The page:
Why Podcasts Can't Swim With The Big Fish

In an exchange from the 2010 movie, “The Social Network,” Justin Timberlake’s character openly mocks another character about the smalltime advertising leads he landed. “You’re just a small step away from bagging Snookie’s Cookies, I can feel it!” Thus convincing Mark Zuckerberg to hold off on advertising until they're able to drum up demand from larger advertisers.

The podcasting industry has found itself in a similar position over the past year.

If you’re an avid listener of podcasts, as I am, you probably have heard advertising for brands like Casper mattresses, Squarespace, Harry’s Razors,, Seat-Geek, and of course, Mail Kimp/Chimp.

It can seem like these brands are on a never-ending loop. There must be a better way to support this growing source of news and entertainment by attracting more advertising dollars from a wider range of brands.

It’s not the quality of the audience, given that the average podcast listener is 51% more likely to have a household income of more than $250,000, per a Simmons study. The audience for most of these shows are still somewhat on the smaller side.

Marketing in the digital age is all about finding the right micro-audience to leverage with the right message. What better audience than well-educated-urban-dwelling-yuppie-podcast-addicts? So what’s holding them back?

The largest issue marketers have with the medium is measurement. We’ve come to expect all digital media to be trackable and measurable. We want to know how many people were exposed, what they did after listening, and most importantly how many of them converted.

The issue with podcasts is the vast majority of them are still consumed within the expertly sterile, well-designed, white-walled garden of Apple. Apple is infamous for providing very little information to brands about what is happening on their app store or through iTunes.

The use of RSS trackers advertisers can learn little more than how many people downloaded the podcast and when they did it.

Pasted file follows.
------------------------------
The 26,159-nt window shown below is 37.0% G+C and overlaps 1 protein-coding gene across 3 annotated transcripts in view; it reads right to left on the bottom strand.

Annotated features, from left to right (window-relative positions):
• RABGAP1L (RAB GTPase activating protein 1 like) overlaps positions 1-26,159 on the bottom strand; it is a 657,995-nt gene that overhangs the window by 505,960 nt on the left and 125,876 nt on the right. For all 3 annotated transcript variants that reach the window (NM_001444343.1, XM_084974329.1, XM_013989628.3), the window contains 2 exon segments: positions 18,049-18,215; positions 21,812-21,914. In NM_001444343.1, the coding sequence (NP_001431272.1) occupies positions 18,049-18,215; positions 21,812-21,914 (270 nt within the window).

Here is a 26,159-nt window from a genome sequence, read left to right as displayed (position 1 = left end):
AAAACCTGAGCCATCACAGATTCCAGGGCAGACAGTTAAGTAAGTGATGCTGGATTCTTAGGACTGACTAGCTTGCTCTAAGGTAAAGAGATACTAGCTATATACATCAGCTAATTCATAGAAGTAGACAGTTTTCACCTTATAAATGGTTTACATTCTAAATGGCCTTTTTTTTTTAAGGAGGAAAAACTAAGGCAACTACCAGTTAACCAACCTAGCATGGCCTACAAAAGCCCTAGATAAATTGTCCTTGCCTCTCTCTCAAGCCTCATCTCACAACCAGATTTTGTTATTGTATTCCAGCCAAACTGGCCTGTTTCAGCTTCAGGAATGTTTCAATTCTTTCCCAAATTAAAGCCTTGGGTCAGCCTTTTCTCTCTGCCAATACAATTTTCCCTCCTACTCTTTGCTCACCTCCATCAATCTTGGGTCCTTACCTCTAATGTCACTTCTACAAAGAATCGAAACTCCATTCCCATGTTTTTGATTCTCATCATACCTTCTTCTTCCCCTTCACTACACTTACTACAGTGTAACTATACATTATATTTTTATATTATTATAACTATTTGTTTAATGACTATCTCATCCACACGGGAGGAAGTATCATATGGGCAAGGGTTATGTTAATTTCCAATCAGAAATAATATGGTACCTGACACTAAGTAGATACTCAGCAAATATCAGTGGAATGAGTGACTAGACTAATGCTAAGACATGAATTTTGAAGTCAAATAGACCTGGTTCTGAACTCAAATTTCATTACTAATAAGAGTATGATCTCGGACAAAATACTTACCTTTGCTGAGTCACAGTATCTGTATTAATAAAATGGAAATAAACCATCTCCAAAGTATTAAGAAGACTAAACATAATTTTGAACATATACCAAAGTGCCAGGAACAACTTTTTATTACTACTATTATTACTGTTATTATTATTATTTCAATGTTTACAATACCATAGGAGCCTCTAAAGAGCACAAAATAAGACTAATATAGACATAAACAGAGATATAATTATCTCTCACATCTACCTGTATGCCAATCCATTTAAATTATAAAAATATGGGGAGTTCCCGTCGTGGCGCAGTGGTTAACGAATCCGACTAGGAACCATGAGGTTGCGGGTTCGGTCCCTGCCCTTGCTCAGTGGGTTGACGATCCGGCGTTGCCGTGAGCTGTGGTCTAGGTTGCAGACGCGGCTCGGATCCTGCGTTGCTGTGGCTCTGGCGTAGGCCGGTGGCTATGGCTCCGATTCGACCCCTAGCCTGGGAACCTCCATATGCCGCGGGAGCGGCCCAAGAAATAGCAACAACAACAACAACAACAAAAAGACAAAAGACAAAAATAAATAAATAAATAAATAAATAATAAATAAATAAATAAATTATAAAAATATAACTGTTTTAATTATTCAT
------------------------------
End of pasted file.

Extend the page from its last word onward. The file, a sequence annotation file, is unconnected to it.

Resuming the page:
However, more and more third-party podcast managers are coming to market to steal listeners away from the official Podcast app, which just a few years ago, Apple decided to make native, no doubt to slow the growth of podcast listening alternatives.

One of my favorites is SoundCloud which lets users seamlessly switch from the app to the browser-based player, something Apple has no plans of producing. It also provides all users with a robust reporting dashboard detailing all listening metrics.

Even taking into account these limitations ,I still don’t know why a company like Unilever doesn’t put some serious advertising muscle behind podcasting for their brands like Dove, Ben & Jerry’s and Lipton.

Podcasting could become something akin to "Mad Men," in that it never had great ratings overall, but AMC kept on air for seven seasons because it was one of the most reliable and efficient ways to deliver an affluent male skewing audience.

I’m still hopeful that as success stories begin to emerge, podcasts will start drawing some real advertising dollars and can finally stop the infinitely loop of selling Snookie’s Cookies.


2 comments about "Why Podcasts Can't Swim With The Big Fish".
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  1. Bobby Calise from Warc, March 9, 2016 at 10 a.m.

    I recently listened to, ahem, a podcast (Bill Simmons's show) about UFC. It talked about how the early days of the now HUGE mixed martial arts brand saw mom-and-pop advertisers, whearas now it's on the verge of becoming a major American sport and can easily land the biggest brands in the world as its sponsors. These things take time. And depending on which side of the fence you sit, hearing smaller advertisers repeat themselves on podcasts might be more palatable than having an episode of Stuff You Should Know feel like the Super Bowl from an advertiser standpoint.

  2. Ed Papazian from Media Dynamics Inc, March 10, 2016 at 10:48 a.m.

    Even if the podcast metrics issue were resolved, the larger advertisers want some degree of scale before they jump on the bandwagon. Upscale or not, how big an audience---even among the affluent---can an advertiser expect to reach using podcasts? Or putting it differently, how many individual  podcast "sponsorships" does it take to reach, say, 75% of podcast users---and at what cost? How many of these consumers are already reached by the advertiser's other media platforms?

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